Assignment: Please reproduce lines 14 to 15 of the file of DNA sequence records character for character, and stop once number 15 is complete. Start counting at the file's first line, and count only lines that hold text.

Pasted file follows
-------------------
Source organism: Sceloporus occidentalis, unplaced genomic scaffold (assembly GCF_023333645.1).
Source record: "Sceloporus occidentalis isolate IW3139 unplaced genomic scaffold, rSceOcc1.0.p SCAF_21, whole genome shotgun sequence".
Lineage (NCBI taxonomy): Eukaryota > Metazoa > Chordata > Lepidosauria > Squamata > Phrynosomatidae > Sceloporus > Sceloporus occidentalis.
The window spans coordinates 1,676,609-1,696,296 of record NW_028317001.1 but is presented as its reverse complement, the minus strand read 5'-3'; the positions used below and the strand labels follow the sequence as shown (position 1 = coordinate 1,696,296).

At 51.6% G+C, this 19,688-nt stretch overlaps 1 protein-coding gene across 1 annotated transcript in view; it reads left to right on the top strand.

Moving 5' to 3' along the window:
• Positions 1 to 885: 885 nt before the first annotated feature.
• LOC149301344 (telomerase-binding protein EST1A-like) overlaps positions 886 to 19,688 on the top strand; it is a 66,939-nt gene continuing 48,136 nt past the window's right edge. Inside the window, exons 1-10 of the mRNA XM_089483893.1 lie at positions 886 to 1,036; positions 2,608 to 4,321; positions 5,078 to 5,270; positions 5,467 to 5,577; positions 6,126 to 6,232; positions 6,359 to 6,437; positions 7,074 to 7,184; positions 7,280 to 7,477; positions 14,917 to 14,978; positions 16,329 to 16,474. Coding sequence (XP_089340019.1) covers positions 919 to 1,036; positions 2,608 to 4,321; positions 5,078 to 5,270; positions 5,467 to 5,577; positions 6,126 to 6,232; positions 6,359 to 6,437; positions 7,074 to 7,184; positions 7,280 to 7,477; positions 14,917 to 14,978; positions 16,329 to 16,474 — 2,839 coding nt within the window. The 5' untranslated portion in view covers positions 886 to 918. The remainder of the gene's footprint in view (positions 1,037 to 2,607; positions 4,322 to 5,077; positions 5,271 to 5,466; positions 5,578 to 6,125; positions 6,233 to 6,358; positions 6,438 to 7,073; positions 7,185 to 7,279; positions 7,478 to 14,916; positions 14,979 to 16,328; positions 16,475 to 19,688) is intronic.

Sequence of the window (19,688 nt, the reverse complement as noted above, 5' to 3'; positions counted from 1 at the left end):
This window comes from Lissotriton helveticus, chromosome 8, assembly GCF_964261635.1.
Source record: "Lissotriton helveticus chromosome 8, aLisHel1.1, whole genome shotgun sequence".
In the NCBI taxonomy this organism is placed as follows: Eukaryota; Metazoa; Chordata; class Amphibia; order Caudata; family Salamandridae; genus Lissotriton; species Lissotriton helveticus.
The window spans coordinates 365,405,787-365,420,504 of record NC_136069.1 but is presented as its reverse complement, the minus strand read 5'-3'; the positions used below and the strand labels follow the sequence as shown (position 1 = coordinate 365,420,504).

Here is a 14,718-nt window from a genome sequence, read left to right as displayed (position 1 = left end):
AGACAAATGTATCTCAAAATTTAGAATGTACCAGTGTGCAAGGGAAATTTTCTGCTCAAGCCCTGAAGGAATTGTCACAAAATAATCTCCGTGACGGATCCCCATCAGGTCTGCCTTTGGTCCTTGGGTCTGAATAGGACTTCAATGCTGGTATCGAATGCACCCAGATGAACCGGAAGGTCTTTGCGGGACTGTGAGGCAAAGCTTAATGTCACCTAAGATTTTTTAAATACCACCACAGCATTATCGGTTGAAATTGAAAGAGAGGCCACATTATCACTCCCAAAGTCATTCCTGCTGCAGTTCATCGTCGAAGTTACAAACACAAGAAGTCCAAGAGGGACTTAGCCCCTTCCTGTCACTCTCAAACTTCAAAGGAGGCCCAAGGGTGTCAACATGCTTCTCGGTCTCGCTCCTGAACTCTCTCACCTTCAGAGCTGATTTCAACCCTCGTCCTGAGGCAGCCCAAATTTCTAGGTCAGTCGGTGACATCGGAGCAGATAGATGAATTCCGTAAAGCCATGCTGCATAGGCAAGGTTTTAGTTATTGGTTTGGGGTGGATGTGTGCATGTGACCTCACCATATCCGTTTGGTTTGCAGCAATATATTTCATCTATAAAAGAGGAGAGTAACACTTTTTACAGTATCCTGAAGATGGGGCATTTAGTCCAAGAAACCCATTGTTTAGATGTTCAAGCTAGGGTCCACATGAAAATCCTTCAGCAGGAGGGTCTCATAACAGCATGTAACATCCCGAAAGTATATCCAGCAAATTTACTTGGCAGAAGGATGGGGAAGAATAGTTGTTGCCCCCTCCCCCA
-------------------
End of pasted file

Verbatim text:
Here is a 14,718-nt window from a genome sequence, read left to right as displayed (position 1 = left end):
AGACAAATGTATCTCAAAATTTAGAATGTACCAGTGTGCAAGGGAAATTTTCTGCTCAAGCCCTGAAGGAATTGTCACAAAATAATCTCCGTGACGGATCCCCATCAGGTCTGCCTTTGGTCCTTGGGTCTGAATAGGACTTCAATGCTGGTATCGAATGCACCCAGATGAACCGGAAGGTCTTTGCGGGACTGTGAGGCAAAGCTTAATGTCACCTAAGATTTTTTAAATACCACCACAGCATTATCGGTTGAAATTGAAAGAGAGGCCACATTATCACTCCCAAAGTCATTCCTGCTGCAGTTCATCGTCGAAGTTACAAACACAAGAAGTCCAAGAGGGACTTAGCCCCTTCCTGTCACTCTCAAACTTCAAAGGAGGCCCAAGGGTGTCAACATGCTTCTCGGTCTCGCTCCTGAACTCTCTCACCTTCAGAGCTGATTTCAACCCTCGTCCTGAGGCAGCCCAAATTTCTAGGTCAGTCGGTGACATCGGAGCAGATAGATGAATTCCGTAAAGCCATGCTGCATAGGCAAGGTTTTAGTTATTGGTTTGGGGTGGATGTGTGCATGTGACCTCACCATATCCGTTTGGTTTGCAGCAATATATTTCATCTATAAAAGAGGAGAGTAACACTTTTTACAGTATCCTGAAGATGGGGCATTTAGTCCAAGAAACCCATTGTTTAGATGTTCAAGCTAGGGTCCACATGAAAATCCTTCAGCAGGAGGGTCTCATAACAGCATGTAACATCCCGAAAGTATATCCAGCAAATTTACTTGGCAGAAGGATGGGGAAGAATAGTTGTTGCCCCCTCCCCCA